The energy you put in is the energy you get out


You don’t get it. Damn, I don’t really get it; none of us gets it. But more on that later.

We were on a road trip last week and during one of those long dark stretches in the middle of the night when everyone was asleep but me, I tuned in to a radio episode of ‘Living on Earth.’ The thing that caught my attention was the phrase “the [US] military is the biggest consumer of oil in the country…” and it wants to get off foreign oil.

To help facilitate that, there’s a line in a bill presently before the House of Representatives that would allow the US Department of Defense to purchase any amount of alternative fuel for the armed forces—no matter what its effect on the environment.

Apparently the magic bullet is something called “liquid coal,” a fossil fuel replacement for oil, diesel and gasoline. And the US military target is to have fully 50 percent of its fuel supplied by alternatives by the year 2020 (which is only nine years away). That’s a rapid transition. So why the rush?

Checking out a dude named Albert A. Bartlett, a retired physics prof. from the University of Colorado, might help. He has a great little presentation you can find on YouTube about exponential growth and what that means for the future of our oil and coal reserves. He looks at the existing data on the remaining supplies of fossil fuels and, using simple exponential math, shows that the world is going to run out of oil more or less completely within 40 years, and if we turn to coal we’ll burn through that in just 95 years.

So getting back to the US military, I think they ‘get it’—as their desire to switch to alternatives clearly shows. And they also get the urgency. In order to “protect” the world’s remaining oil supplies, the US armed forces, and in particular the Navy need to have a secure source of alternative fuel to keep the war machine going. And that means converting the abundant reserves of West Virginia and Montana coal to liquid fuel as soon as possible.

This is not new technology. The Germans started converting solid coal to liquid fuel in the 1920s and completely depended on the technology during the Second World War when conventional oil supplies were unavailable.

And now the same coal conversion is about to be used by the United States, which peaked its domestic oil production in the early 1970s and has experiencing declining national oil reserves ever since. In short, the US is almost out of gas and is almost entirely dependent on foreign resources to keep its military and its economy running—unless it switches to alternatives, big time, soon.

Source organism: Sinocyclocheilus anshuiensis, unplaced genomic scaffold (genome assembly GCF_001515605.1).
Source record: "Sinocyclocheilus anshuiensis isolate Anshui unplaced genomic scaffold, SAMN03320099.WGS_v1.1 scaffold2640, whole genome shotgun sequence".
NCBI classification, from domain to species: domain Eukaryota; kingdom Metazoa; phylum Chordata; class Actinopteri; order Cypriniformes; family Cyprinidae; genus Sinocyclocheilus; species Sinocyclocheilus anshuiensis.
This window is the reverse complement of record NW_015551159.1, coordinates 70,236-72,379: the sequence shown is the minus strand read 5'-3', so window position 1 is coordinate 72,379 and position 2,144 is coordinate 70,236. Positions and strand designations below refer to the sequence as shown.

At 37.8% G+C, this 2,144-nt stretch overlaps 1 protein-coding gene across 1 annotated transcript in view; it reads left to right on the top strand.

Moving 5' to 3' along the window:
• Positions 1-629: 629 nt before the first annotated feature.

If I were going to trust anyone about oil availability, security and the future of gasoline, I guess I’d have to trust the US military.

Coincidentally, I noticed a funny thing as we drove across the Northern Ontario wilderness. All those huge steel and fiberglass satellite dishes have disappeared—and a lot of them have been replaced by solar panels. I don’t just mean a few little panels on the occasional roof; I mean big 20- and 30-foot panels standing in arrays in fields.

Another thing I caught—on the radio again—was a news report about a new wind farm being planned for a mountain range along the northern shores of Lake Superior. And it looks as if this project might actually happen. Some paradigm has obviously shifted in the wilderness. People on the frontier are waking up to the new post-fossil fuel reality and are beginning to do something about it.

But here’s what I don’t get—hell, what we all don’t get. It’s the actual amount of energy we’ll have to “find” to replace fossil fuel. I’ve written about this before. But as I drove through the night I thought about it again. Like, how much energy is there in a gallon of gas? (Sorry metric folks, this is easier in Imperial.)

A standard SUV gets about 25 miles per gallon, tops. But what does that mean? What it means is that the one gallon of gas can move a 4000 lb. piece of machinery 25 miles in less than half an hour.

In human terms that’s the same as moving 20 big men (200-lb. men) 25 miles. Now, if those big guys walked at 2.5 miles per hour, it would take them 10 hours to get as far down the road as that one gallon of gas. That’s a staggering (20 x 200 x 10 =) 40,000 multiplier.

In terms of the human lifespan, if we only used one gallon of gas a day and lived until we were 80, we would have extended our time on the planet to (80 x 365 x 40,000 =) 1.168 billion years—each. Now, wrap your head around that. Really. And what does that mean as the world approaches 7 billion people and the developing world is rapidly adopting our fossil-fuelled lifestyle…? Talk about exponential impact.

But reconsider, just so you’ll get it for real. You’re living a life that, in terms of the energy at your disposal, would only be possible to your primitive ancestor if he or she lived to be more than a billion years old! Do we get it yet? (I’m not sure anyone could get the enormity of that.)

Now, do you think our current, cautious government “energy policies” are up to replacing that kind of energy deficit as we run out of gas? Care to bet your grandkid’s future on that, Minister Leonard*?

*Craig Leonard is the New Brunswick Conservative Minister of Energy.


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